Against a backdrop of rising concerns about climate change and declining oil reserves, Brazil has become a pioneer in the production of ethanol (produced from sugarcane) and other biofuels. More than three-quarters of the automobiles sold in Brazil have flex-fuel engines, capable of running on petrol, ethanol, or a mixture of the two. Biofuel can be produced from castor beans, oil palms, sunflowers, babaçu nuts, peanuts, jatropha and soya. Brazil anticipates that it will be producing biofuel at a rate of 1 billion liters per year by the end of 2007. Click here to read an article by President Lula on the subject of biofuels.
The rate of deforestation in the Amazon region has fallen sharply since 2004. Deforestation from mid-2004 to mid-2005 was 32% lower than over the previous twelve months, and there was a further decrease of 11% in 2005-06. Overall, approximately 15% of Brazil's territory is covered by virgin forest.
Brazil is participating in the biggest ever scientific project entailing cooperation between different countries - the International Space Station (ISS). In March 2006 the astronaut Marcos Pontes became the first Brazilian (and the first native Portuguese speaker) to go into space when he embarked on a mission to the ISS. He stayed there for a week, performing experiments involving nanotechnology and biotechnology.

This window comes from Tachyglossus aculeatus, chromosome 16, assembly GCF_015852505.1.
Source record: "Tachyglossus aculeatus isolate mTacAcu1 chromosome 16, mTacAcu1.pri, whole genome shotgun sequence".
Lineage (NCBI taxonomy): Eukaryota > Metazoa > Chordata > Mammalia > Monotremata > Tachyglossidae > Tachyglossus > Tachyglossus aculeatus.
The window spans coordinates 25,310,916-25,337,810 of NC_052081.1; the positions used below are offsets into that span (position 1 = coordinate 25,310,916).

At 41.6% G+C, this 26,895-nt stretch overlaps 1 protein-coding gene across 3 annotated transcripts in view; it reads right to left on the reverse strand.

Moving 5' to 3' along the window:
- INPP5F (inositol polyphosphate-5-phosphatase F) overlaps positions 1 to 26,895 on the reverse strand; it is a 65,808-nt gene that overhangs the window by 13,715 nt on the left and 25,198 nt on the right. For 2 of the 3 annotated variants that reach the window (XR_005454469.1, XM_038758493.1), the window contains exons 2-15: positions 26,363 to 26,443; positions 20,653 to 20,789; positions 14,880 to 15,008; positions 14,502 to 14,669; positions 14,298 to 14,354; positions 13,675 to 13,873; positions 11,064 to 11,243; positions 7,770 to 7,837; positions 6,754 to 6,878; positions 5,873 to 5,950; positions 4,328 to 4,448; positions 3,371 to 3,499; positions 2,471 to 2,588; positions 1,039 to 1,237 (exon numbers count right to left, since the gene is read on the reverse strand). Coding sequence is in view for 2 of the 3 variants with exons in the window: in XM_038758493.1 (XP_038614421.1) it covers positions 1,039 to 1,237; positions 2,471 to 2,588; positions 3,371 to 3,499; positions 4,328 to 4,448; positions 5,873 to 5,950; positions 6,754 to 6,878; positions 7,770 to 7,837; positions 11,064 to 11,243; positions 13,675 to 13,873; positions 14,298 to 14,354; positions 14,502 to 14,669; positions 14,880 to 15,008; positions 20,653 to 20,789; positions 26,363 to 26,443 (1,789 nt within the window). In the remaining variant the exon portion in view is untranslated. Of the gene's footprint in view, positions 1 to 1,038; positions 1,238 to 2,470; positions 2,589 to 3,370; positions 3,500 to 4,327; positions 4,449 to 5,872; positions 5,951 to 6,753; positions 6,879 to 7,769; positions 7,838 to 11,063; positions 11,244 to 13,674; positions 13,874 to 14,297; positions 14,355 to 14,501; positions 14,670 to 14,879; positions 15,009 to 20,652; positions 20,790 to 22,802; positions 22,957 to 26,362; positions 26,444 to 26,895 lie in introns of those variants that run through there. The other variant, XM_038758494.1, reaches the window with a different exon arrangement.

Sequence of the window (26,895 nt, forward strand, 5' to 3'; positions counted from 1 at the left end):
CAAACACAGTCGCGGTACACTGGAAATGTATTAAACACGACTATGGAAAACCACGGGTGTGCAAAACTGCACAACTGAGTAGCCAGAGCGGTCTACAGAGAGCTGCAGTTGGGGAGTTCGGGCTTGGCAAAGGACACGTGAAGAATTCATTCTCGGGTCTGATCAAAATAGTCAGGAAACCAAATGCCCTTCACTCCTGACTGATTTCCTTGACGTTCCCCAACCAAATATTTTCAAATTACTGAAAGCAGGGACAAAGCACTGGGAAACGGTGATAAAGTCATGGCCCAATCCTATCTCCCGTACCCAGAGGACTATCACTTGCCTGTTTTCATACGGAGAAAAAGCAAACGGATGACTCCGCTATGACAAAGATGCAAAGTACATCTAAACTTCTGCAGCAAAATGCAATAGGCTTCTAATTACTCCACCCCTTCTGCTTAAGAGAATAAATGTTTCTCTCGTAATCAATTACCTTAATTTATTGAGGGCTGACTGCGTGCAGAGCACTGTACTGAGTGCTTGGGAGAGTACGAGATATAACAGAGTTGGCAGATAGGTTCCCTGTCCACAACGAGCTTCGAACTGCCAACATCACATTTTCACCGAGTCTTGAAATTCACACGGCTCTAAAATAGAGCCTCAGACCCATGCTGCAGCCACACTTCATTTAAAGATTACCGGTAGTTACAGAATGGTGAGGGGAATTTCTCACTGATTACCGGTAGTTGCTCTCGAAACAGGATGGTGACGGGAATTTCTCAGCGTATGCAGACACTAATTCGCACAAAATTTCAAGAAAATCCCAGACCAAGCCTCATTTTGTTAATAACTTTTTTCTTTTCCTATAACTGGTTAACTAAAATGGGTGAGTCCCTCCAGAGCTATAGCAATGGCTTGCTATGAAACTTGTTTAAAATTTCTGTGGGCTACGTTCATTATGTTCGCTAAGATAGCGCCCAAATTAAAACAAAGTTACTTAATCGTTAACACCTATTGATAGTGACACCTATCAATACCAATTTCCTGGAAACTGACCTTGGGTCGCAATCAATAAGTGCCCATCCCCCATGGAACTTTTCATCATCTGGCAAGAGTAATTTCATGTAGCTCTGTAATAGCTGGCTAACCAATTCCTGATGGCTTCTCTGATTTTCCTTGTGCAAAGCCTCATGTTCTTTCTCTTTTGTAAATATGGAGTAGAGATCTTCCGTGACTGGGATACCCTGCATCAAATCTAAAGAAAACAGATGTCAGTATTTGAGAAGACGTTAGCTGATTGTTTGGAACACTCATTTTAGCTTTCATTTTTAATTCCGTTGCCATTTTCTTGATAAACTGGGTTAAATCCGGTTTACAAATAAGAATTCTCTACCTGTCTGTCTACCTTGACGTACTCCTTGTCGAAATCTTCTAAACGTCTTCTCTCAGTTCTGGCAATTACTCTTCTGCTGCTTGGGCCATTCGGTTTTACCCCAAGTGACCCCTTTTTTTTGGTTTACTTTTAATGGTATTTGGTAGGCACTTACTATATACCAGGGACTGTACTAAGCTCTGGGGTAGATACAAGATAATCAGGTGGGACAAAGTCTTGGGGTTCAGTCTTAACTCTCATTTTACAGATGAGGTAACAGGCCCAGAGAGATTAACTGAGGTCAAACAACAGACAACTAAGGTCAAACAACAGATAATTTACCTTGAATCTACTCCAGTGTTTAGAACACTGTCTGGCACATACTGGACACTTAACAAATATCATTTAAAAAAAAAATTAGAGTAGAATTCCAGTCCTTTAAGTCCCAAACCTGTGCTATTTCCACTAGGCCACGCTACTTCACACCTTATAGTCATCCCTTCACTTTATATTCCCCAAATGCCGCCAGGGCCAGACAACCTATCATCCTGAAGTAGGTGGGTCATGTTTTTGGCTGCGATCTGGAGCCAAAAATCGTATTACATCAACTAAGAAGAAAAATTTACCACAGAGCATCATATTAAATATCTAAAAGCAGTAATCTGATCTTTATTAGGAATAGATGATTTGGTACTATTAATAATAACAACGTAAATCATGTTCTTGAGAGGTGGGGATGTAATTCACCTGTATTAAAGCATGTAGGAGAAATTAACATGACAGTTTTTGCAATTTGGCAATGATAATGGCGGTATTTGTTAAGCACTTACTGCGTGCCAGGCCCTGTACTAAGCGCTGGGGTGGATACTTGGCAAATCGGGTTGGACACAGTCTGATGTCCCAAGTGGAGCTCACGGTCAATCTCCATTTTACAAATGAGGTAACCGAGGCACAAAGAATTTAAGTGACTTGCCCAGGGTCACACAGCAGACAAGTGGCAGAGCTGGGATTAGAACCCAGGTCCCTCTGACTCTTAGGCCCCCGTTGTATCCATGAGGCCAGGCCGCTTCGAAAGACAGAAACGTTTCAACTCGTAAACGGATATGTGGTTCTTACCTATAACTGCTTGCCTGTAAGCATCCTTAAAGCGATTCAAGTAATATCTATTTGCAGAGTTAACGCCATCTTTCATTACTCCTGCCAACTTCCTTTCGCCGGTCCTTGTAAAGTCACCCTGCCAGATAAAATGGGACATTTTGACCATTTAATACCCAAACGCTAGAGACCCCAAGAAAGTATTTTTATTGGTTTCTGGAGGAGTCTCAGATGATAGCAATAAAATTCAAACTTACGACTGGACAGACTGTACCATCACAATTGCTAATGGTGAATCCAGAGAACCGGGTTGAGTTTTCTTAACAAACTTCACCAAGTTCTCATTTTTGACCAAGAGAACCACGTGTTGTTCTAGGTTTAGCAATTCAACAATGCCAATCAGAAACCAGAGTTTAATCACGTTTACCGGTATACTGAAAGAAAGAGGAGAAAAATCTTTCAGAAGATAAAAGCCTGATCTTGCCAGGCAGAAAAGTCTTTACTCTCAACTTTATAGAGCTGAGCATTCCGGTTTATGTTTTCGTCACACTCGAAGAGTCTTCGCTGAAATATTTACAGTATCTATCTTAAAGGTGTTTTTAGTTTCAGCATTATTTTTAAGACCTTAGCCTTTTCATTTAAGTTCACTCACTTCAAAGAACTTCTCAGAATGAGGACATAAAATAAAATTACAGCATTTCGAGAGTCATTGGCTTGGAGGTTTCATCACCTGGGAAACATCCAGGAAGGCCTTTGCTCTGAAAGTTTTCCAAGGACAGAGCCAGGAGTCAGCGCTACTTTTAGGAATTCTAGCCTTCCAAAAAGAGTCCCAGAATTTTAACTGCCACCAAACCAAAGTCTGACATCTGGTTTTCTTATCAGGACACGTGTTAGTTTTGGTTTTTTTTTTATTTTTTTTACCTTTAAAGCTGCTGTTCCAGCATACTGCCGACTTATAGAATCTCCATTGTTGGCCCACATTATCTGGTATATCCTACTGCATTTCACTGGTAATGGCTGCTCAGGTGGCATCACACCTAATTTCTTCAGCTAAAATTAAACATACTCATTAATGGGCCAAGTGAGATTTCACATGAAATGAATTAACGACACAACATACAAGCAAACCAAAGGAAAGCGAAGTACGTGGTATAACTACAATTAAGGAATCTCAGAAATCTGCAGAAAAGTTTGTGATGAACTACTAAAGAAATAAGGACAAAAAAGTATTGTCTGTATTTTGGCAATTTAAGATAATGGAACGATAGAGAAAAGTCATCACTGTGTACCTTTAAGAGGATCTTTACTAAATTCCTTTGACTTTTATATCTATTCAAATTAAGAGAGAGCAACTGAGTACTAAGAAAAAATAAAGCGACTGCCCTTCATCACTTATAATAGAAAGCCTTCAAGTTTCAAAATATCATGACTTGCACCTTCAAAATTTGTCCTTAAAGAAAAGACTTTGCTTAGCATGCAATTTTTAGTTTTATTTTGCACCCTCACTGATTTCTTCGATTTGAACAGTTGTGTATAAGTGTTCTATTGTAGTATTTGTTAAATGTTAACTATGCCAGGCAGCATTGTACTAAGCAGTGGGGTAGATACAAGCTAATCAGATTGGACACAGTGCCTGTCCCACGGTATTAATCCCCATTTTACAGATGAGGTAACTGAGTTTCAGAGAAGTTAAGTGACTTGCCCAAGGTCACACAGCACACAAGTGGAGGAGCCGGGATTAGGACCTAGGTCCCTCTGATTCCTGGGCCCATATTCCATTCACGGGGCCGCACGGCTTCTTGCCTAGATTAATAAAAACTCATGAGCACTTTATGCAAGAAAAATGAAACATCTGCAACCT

Brazil has the only source of synchrotron light, which permits the study of atoms and molecules, in the Southern Hemisphere. The equipment - developed, built and operated entirely by Brazilians - belongs to the National Synchrotron Light Laboratory in Campinas, São Paulo state.
Brazil has become the world's leading source of satellite images, due to the government's policy of providing users in Brazil and neighboring countries with free access to the images produced by the Sino-Brazilian Earth Resources Satellite.
In 2000, a team of scientists based in São Paulo achieved the first ever sequencing or "decoding" of the genome of a plant pathogen. The bacterium in question was the insect-borne Xylella fastidiosa, which infects citrus fruit and other commercially important produce.
Brazil's Aids program is widely seen as a model for other developing countries. In the early 1990s the World Bank predicted that 1.2 million Brazilians would have HIV-Aids by 2000. The current number, however, is around 650,000, and is rising only very slowly. The annual number of Aids-related deaths has fallen sharply. Brazil is one of the few countries that provide free anti-retro viral medicines to those who are HIV-infected, and the government has also applied pressure on a number of international pharmaceutical companies in order to reduce the prices at which it buys anti-retro viral drugs. The government also puts great emphasis on prevention, with education and publicity campaigns actively and openly promoting safe sex among high-risk and vulnerable groups, including prostitutes and adolescents.